If the warm summer temperatures and high humidity have been messing with your sleep, you are not alone. Record temperatures continue to sweep various parts of the United States and Europe. In the words of Glenn Frey, “The heat is on.” The surge in temperatures and changes in sunrise and sunset can affect sleep quality and sleep duration. That’s why experts encourage people to employ certain strategies that make sleeping during warmer weather easier.
Why Is It Difficult To Sleep In The Heat?
Sleep experts say that the ideal temperature for sleep is 65º F, give or take a couple degrees. It is completely normal for body temperature to drop a little during sleep, and a cool environment promotes a better night’s sleep. It is natural for the body to produce melatonin before you go to sleep. This process causes the body’s core temperature to drop in order to experience sound sleep. Hot weather can interrupt this process and make it more difficult to fall asleep and enter deep sleep, making it harder to stay asleep at night. This is why people have an easier time sleeping during winter than they do during summer.
Maintaining a lower body temperature during sleep in the summer can prove challenging, but there are things you can do to help this process. Beat the heat, and the humidity, and incorporate one or more of the following tips into your nighttime routine to sleep better this summer.
Invite The Air Inside
Well, this tip really only applies if the air outside is fresh enough to invite inside your home. If the breeze is beautiful and cool, open up those windows! Opening up the windows will also depend on how safe you feel with the windows open while you sleep. Additionally, if it is very noisy outside, you may not want to have the windows open. Another option is to open the windows in your bedroom before you go to sleep and put a fan near them. When you’re ready for bed, close the window, or leave it slightly ajar, and keep the fan going.
Shower Off Before Bedtime
Want to help cool your body down before bed? A systematic review of 5,322 studies in 2019 found that taking a lukewarm shower one to two hours before bed significantly improved sleep. The body feels colder after leaving the shower and it will accelerate the cool-down process that prepares it for sleep. You don’t need a steaming hot shower; rather, a warm shower between 104 and 109 degrees F is perfect.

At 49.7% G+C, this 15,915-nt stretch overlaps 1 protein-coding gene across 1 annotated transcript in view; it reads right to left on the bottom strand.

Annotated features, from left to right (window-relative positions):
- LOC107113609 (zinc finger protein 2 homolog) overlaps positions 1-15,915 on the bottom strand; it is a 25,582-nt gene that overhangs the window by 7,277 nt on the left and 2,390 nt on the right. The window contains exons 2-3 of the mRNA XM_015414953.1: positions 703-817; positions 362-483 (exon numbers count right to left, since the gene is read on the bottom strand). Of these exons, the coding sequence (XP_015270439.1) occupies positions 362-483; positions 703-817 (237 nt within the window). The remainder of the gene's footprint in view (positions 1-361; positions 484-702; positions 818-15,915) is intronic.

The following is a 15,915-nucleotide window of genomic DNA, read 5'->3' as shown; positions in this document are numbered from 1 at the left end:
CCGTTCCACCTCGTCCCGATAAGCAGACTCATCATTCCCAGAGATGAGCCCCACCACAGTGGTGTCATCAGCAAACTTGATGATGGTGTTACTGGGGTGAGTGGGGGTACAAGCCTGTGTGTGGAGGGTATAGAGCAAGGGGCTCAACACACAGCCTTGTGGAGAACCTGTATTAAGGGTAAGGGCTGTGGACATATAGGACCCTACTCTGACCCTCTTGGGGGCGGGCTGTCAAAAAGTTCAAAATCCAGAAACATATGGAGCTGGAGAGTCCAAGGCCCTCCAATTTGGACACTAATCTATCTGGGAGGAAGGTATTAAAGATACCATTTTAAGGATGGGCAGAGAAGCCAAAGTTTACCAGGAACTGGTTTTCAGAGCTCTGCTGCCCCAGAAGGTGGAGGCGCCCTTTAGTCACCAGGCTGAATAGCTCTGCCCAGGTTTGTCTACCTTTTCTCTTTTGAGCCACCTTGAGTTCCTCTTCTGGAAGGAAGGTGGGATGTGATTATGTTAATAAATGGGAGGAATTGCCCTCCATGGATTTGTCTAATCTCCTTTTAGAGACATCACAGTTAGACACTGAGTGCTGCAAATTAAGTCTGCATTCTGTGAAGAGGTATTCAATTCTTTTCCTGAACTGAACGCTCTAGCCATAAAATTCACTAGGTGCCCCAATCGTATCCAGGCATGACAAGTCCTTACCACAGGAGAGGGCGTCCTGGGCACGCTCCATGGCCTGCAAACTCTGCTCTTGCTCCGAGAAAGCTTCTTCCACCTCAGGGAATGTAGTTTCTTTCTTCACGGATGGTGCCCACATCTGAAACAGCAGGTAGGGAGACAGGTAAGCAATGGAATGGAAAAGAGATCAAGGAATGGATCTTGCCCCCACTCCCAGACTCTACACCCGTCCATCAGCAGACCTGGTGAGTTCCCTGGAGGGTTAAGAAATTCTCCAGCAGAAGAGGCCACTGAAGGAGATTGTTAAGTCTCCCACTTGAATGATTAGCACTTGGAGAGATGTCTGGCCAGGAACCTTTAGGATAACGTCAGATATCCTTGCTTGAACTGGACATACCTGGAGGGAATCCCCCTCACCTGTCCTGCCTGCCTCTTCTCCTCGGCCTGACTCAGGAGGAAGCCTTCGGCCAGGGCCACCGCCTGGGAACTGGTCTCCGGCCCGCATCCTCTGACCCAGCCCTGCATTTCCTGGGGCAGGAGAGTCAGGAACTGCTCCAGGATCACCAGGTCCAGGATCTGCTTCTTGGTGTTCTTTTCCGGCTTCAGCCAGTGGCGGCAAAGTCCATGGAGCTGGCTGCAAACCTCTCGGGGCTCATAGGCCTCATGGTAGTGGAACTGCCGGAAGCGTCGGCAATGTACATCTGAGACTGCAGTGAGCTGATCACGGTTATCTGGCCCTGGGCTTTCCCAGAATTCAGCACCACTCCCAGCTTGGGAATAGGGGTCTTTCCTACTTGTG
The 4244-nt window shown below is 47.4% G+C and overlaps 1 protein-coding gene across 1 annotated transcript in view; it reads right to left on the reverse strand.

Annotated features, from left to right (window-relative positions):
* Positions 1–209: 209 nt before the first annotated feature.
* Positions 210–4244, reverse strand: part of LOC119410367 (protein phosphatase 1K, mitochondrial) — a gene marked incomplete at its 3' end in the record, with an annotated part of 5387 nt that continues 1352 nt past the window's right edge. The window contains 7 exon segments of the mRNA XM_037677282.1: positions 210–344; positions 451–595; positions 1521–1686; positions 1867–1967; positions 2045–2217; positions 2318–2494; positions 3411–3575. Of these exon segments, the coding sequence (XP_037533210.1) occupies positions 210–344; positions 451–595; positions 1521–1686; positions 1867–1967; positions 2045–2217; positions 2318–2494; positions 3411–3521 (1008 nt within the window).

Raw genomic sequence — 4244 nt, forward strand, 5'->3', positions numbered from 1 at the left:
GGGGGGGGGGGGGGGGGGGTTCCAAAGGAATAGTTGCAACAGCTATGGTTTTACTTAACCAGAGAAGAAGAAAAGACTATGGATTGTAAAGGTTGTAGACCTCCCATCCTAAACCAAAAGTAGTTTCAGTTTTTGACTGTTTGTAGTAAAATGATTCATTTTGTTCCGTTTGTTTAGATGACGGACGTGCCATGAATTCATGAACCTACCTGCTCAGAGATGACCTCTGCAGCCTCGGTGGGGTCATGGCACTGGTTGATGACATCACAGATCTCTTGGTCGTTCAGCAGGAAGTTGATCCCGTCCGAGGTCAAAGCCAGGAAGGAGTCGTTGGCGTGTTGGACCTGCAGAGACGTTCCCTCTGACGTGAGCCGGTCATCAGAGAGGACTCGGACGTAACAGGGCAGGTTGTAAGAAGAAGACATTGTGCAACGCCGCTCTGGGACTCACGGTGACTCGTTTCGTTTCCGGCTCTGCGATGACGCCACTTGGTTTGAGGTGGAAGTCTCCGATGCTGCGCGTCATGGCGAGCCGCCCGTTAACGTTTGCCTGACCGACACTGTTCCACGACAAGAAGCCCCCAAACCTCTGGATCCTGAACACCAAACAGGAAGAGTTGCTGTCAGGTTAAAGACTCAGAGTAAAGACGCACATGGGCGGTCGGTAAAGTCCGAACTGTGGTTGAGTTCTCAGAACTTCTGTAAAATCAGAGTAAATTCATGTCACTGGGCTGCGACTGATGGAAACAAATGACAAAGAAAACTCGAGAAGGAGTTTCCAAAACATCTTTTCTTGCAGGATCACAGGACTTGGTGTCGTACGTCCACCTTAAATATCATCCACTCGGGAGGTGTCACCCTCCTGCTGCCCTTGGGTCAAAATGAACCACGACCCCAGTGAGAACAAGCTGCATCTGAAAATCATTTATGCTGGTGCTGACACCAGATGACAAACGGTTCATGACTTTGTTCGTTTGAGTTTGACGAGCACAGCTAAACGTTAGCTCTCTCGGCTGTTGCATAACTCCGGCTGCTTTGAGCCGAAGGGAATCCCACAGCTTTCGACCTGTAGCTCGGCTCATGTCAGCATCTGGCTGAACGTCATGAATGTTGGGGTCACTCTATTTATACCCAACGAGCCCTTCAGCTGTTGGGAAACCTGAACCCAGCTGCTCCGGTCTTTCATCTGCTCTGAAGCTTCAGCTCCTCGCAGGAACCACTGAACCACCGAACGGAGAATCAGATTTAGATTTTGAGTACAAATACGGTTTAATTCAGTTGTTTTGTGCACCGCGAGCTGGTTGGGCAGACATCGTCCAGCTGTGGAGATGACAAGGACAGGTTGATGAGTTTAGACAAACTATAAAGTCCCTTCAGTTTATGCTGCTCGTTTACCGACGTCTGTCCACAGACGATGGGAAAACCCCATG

Sleep In The Nude
If the nights are warm where you live, wearing clothing to go to bed will only increase body temperature. Plus, the heat will only increase if you sleep under sheets and a comforter or blanket. There isn’t a lot of scientific evidence about the effects of sleeping naked, but anecdotal reports say that people sleep better in the nude. Without clothing, the body can maintain a lower core temperature more easily. If you don’t want to sleep in your birthday suit, try sleeping in pajamas made from fibers like light wool, silk, or cotton. A 2019 study found that people who slept in natural fibers instead of synthetic fibers were able to fall asleep faster.
You don’t have to dodge the sleep police or anything like that. What we mean by “lay low” in regards to sleep is that you may want to sleep lower to the ground. The Japanese futon, for example, is a bed that traditionally goes directly on the floor. The ground is always cooler, especially if you have tile or cement floors. You don’t have to lay on the floor because there are many low-to-the-ground bed options these days.
Use A Dehumidifier And A Fan
If you do not have air conditioning, or your AC unit isn’t powerful enough, try to place a bowl of cold water and ice in your bedroom. Position the fan behind the bowl and face it toward the bed to increase the fan’s cooling effects. Now, if you live in a very humid area, do your best to keep humidity levels at or below 50-60%. The National Asthma Council Australia stated that optimal indoor humidity levels are between 30-50%. A dehumidifier in the room can help with moisture control and may create a more pleasant sleeping environment.
Invest In The Right Mattress And Pillow
You spend one-third of your life in bed, so it pays to invest in a quality mattress and pillow. How comfortable you feel in bed can dictate how you sleep, and how easily you fall asleep. Thick foam mattresses tend to absorb and trap body heat, which can overheat the sleeper. There are new mattresses that have cooling layers or ways to release heat that your body generates. The same can be said for pillows. Do your research and try to sleep on mattresses and pillows that help keep the body cool.